Maria Grazia Chiuri and Pierpaolo Piccioli’s two most recent Valentino ready-to-wear shows have been well-played examples of how the runway can be topical, though not necessarily political, as well as a source of exceptional fashion.
The shows came from opposite ends of the current-event spectrum. Last season closed with a jaw-dropping display of unexpected comic timing when Ben Stiller and Owen Wilson resumed their roles as Derek Zoolander and Hansel, respectively, as they began production on Zoolander 2. For spring, Chiuri and Piccioli ripped their inspiration from the front-page headlines: Immigration.
Hollywood spoof versus global refugee crisis — which theme won that walk-off? You’d be surprised.
“Wow, I’ll take that over Ben Stiller,” said Bergdorf Goodman’s Joshua Schulman on his way out of the venue. And from Neiman Marcus’ Karen Katz: “This is why we’re in fashion.”
Chiuri and Piccioli are forces of fashion nature, churning out blockbuster collections one after the next at the relentless pace that oversees couture, rtw and men’s demands. They haven’t missed a mark in recent memory, but this season they sensed that if they don’t change, their perfect record could. To that end, the immigration hook — Africa, specifically — was less a political statement than a convenient way to explore sources of rich visual and cultural context other than Rome, which has been their guiding creative light for a while, not to mention the subject and setting of July’s couture extravaganza. “After Roma we really felt that we had to let our eyes travel somewhere else,” said Piccioli before the show, noting that immigration is a defining factor of the times. “This is the time to see the integration of different cultures, to create new balances between our safe aesthetic and crossing a new culture.”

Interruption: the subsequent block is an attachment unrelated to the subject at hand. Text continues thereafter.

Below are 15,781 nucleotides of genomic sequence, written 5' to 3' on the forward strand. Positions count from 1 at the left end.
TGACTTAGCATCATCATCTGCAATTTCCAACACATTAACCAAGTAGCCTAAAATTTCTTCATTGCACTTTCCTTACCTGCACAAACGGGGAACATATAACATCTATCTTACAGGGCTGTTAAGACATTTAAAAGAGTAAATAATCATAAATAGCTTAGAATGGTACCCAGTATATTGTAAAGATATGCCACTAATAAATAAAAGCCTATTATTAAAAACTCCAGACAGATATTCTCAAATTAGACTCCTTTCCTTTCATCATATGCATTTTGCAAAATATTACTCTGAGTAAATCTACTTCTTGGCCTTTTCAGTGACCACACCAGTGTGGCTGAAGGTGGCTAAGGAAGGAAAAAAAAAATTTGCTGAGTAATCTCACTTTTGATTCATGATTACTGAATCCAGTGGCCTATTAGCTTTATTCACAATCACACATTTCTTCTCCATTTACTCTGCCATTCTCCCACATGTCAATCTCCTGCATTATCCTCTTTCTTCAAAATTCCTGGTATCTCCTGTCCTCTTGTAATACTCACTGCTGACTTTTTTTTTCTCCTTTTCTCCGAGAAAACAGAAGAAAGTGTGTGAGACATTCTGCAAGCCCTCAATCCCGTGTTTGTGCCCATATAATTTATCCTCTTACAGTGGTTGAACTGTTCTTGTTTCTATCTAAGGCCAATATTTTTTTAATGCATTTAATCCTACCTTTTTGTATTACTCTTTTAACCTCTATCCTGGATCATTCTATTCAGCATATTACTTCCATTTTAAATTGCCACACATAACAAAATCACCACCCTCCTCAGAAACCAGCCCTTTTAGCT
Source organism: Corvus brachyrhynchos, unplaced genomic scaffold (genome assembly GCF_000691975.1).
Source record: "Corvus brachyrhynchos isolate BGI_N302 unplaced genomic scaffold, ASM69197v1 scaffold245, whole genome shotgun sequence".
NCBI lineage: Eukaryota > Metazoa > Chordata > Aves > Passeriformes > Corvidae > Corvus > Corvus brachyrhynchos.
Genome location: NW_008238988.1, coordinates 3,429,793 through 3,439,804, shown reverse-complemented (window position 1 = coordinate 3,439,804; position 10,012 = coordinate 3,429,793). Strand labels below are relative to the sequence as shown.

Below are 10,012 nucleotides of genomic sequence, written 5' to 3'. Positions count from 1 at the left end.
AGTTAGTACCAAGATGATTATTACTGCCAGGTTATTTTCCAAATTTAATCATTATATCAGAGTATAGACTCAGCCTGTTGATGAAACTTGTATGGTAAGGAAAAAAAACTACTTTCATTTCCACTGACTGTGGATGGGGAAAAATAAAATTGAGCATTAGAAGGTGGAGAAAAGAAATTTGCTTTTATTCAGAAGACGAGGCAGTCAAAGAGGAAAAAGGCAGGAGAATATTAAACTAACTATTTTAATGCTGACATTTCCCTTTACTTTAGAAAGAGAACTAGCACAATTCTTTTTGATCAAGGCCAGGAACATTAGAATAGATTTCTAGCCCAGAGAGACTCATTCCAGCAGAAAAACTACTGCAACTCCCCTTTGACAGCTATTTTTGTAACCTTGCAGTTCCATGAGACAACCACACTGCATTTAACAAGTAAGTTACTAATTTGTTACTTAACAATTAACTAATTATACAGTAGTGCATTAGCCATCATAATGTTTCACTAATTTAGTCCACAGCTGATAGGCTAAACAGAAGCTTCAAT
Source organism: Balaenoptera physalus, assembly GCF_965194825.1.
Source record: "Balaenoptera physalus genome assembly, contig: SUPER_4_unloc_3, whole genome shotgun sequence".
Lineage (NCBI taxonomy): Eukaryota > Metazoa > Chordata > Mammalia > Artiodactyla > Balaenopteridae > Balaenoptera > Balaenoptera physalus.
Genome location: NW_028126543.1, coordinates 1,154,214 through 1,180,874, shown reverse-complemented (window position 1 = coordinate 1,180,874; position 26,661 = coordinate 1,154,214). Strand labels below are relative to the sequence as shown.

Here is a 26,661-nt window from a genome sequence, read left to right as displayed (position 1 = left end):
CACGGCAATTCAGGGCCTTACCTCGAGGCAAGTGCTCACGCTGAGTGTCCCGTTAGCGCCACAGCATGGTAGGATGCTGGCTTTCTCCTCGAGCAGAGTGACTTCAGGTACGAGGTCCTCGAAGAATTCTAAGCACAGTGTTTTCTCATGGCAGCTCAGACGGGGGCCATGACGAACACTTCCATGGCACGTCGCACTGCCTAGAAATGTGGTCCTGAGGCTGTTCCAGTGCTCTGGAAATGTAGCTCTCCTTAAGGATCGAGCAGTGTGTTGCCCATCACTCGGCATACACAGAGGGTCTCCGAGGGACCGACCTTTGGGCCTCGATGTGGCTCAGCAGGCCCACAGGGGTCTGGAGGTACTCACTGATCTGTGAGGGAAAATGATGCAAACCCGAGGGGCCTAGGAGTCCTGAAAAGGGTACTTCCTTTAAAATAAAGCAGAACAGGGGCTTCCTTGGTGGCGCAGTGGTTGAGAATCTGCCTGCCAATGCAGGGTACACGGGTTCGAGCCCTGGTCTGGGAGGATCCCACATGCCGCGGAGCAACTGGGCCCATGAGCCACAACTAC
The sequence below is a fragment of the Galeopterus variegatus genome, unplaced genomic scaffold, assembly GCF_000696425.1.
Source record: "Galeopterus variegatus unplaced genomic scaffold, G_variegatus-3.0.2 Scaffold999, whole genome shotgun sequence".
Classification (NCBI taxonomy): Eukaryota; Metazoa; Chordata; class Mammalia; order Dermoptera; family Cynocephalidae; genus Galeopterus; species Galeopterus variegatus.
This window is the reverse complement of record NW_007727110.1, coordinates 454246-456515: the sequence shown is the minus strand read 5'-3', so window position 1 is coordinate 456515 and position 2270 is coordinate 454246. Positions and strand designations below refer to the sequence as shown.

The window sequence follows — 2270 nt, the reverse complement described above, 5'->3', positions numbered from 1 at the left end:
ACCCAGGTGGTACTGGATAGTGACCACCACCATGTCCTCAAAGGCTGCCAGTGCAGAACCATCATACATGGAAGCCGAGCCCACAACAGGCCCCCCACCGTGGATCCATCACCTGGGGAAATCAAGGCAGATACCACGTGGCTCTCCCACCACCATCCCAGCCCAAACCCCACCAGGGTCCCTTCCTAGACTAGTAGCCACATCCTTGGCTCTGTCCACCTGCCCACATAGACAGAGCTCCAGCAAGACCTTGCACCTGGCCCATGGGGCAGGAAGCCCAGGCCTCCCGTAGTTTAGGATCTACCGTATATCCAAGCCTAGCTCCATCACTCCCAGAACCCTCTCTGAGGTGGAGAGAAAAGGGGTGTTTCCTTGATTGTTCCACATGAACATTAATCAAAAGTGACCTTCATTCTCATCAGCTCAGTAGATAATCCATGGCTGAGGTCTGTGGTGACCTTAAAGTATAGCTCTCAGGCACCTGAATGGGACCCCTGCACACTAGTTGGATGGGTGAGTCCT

He and Chiuri didn’t fully explain why Africa was their focal point, but drawing on its various tribes, as well as the influence it had over artists including Picasso and Braque, certainly gave the designers a lot with which to work. And they did so beautifully, crafting enough exquisite treatments to make a fashion lover’s head explode.
There were colorful patchworks, both folkloric and modern. Tribal embroideries were worked up and down sleeves and collars of day dresses. Two gowns in blush tulle delicately embroidered with white tribal markings and trimmed in majestic ivory feathers around the collars and cuffs were absolutely breathtaking. A wild tie-dye moment represented more robust daywear options, with athletic military jackets and cargo pants worn with backless fringed knits. Leather work was exceptional, on the woven mesh dresses suspended from etched harnesslike tops, carved corsets layered over printed dresses and a maxiskirt cut in vertical strips of studded leather layered over a black lace dress. Some of the collection’s most impressive moments came when Chiuri and Piccioli interwove indigenous African motifs with others that were classically Western.
Africa gave the collection something vivid, glamorized by gorgeous oversize tribal jewelry. Yet the familiar dress shapes — shifts and slender columns with simple high necks, many with straight, long sleeves — imposed order. Along with world-class craft, this specific silhouette remained the core of the collection. It does not appear to be going out of style any time soon, but Chiuri and Piccioli seem to know that what is hot will eventually cool. They don’t intend to rest on their Roman laurels.